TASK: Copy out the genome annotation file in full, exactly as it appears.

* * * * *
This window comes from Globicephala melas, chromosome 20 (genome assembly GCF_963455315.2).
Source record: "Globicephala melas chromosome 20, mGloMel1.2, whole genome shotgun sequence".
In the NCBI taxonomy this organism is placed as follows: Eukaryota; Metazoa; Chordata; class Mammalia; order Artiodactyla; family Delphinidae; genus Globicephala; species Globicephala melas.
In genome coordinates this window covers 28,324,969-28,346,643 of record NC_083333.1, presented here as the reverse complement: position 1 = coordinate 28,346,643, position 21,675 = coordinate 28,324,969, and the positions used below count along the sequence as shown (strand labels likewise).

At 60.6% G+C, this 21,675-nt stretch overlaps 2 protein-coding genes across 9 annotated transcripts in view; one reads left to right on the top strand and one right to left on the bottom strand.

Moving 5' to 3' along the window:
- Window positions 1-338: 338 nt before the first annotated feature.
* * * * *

This window comes from Globicephala melas, chromosome 20 (genome assembly GCF_963455315.2).
Source record: "Globicephala melas chromosome 20, mGloMel1.2, whole genome shotgun sequence".
In the NCBI taxonomy this organism is placed as follows: Eukaryota; Metazoa; Chordata; class Mammalia; order Artiodactyla; family Delphinidae; genus Globicephala; species Globicephala melas.
In genome coordinates this window covers 28,324,969-28,346,643 of record NC_083333.1, presented here as the reverse complement: position 1 = coordinate 28,346,643, position 21,675 = coordinate 28,324,969, and the positions used below count along the sequence as shown (strand labels likewise).

At 60.6% G+C, this 21,675-nt stretch overlaps 2 protein-coding genes across 9 annotated transcripts in view; one reads left to right on the top strand and one right to left on the bottom strand.

Moving 5' to 3' along the window:
- Window positions 1-338: 338 nt before the first annotated feature.